Although the two cases on this issue in our circuit have looked to the jurisdictional statement to "ascertain the reach and content of the summary action." one of them, League of Women Voters, supra, 737 F.2d at 168-69, did suggest that in order to determine the issues "fairly comprised" within the jurisdictional statement, in accordance with Supreme Court Rule 15.1(a), a court might look at the other documents in the record of the earlier litigation. Indeed, in that case, the Second Circuit used the underlying documents in the record to determine that a particular issue was "fairly comprised" within the jurisdictional statement such that the summary adjudication was controlling on that issue. League of Women Voters, 737 F.2d at 168-172. In so doing, the court adopted the reasoning of another court that "`[a] summary disposition has precedential value in cases virtually indistinguishable from the case summarily disposed of . . . and in cases involving slightly different facts and issues. . . .'" Id., 737 F.2d at 170 (quoting Bangor Baptist Church v. Maine, 549 F. Supp. 1208, 1219 (D. Maine 1982); see also Delta Air Lines, supra, 650 F.2d at 1295 (issue precluded if "substantially similar" to the issue in the jurisdictional statement).

Thus, it can be said that the court in League, in utilizing the underlying documents to help determine the "reach and content" of the summary adjudication, relied on such documents to give a more comprehensive reach to the summary disposition than that evident from the fact of the jurisdictional statement. We do not see why, contrary to the assertion of the Governor, such documents cannot be used to demonstrate that an issue is not fairly comprised within the jurisdictional statement, that is, to show that the jurisdictional statement overstates the issues that were actually presented to and decided by the lower court. See Socialist Workers, supra, 440 U.S. at 183, 99 S.Ct. at 989 (no precedential effect of issues merely lurking in the record). We also see no reason why we should not look at the lower court opinions, although the Governor asserts that we should not, stating that the Supreme Court in Mandel took "great pains to dissociate" the jurisdictional statement from the opinion. Governor's Reply Mem. at 7. While the Supreme Court in Mandel did say that the rationale of a summary affirmance may not be gleaned solely from the opinion below, it did not say that the jurisdictional statement is to be looked at exclusively or that we may not look to the opinions at all.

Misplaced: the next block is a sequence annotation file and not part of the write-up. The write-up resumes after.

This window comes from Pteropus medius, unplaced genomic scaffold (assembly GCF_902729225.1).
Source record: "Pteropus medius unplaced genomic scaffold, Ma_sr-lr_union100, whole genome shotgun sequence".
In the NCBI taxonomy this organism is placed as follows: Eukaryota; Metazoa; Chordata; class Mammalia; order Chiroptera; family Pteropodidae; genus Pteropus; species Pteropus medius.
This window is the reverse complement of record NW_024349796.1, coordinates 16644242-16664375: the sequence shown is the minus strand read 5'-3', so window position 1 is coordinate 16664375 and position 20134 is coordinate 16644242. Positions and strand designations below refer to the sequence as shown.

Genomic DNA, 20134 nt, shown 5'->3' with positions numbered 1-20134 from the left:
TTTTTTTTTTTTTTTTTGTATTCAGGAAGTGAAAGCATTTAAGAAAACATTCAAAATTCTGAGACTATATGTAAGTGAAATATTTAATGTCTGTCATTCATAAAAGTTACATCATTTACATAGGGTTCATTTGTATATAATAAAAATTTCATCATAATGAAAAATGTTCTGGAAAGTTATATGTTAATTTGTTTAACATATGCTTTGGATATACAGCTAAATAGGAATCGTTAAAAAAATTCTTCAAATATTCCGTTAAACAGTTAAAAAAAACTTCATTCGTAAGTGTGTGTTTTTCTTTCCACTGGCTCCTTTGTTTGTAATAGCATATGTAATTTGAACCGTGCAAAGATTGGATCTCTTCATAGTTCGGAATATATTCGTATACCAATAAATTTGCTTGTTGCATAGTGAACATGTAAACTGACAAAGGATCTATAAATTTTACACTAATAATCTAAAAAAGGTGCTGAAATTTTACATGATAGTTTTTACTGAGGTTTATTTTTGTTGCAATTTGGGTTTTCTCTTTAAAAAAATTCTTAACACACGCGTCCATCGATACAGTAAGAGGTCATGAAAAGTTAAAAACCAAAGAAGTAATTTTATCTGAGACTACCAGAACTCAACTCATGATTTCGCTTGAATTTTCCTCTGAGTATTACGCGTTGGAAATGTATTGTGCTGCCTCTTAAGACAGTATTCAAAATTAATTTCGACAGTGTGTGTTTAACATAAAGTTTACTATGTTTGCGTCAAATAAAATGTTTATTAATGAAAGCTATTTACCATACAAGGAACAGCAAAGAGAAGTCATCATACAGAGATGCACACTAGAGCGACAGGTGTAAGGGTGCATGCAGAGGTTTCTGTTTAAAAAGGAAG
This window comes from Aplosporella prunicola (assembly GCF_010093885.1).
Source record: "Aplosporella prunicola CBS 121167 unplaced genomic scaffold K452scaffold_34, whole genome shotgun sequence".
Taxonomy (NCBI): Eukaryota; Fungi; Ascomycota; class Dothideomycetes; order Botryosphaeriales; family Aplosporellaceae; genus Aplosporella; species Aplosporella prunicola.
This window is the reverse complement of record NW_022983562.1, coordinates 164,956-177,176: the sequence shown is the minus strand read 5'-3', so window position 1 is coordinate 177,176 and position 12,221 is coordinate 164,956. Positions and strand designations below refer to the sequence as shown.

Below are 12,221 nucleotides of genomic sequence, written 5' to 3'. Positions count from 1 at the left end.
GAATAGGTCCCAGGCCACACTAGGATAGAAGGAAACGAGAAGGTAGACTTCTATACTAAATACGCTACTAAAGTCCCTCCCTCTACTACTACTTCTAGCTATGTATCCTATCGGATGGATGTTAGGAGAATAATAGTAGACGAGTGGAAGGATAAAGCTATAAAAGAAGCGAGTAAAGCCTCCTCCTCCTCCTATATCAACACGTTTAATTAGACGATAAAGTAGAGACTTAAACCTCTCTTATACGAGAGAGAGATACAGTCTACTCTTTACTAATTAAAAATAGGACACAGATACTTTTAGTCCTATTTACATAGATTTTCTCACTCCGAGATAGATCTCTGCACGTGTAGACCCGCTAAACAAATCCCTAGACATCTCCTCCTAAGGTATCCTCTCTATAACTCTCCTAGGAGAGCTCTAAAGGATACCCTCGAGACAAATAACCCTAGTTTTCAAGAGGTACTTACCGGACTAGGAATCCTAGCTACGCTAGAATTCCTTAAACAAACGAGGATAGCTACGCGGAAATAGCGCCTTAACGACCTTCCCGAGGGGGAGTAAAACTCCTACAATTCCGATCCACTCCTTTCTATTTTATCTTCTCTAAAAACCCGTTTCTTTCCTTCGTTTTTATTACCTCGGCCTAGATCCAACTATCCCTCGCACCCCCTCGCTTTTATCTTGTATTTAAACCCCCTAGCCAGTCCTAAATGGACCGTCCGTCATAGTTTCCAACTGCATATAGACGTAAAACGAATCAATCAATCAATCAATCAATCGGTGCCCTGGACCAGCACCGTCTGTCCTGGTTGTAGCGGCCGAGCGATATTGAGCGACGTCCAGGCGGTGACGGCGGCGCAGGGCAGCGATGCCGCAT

Despite the fact that it was plaintiff who argued that we must look to the underlying record in addition to the jurisdictional statement, our decision to do so does not really aid the plaintiff here, as it has failed to provide the careful analysis of the documents necessary to show that the issues as set out in the jurisdictional statement are broader than what was actually presented to and decided by the New York Courts. Indeed, save for one issue addressed in its sur-reply memorandum, the so-called "per se taking" argument, plaintiff makes little use of the documents. We will approach the issues raised in plaintiff's complaint and moving memorandum which are potentially precluded by Spring Realty in the following order: the due process arguments, the equal protection contentions, the Contract Clause arguments and finally the "takings" claims. We will then discuss the other two issues which the defendants concede were not raised in Spring Realty: the contention that plaintiff had a "vested right" in the City's pre-Loft Law zoning regulation and the bill of attainder claim.

A. Claims Potentially Precluded By Spring Realty

1. Due Process Claims

In Point III(A) of its memorandum, plaintiff claims that the Loft Law exceeds the reach of the State's police power to regulate the use of private property, and thus violates the Due Process Clause. A similar due process claim was advanced in Spring Realty, see Question Presented 2, Jur.St. at ii; Jur.St. at 11-17; see especially id. at 17 ("present action offers this Court the opportunity to announce ...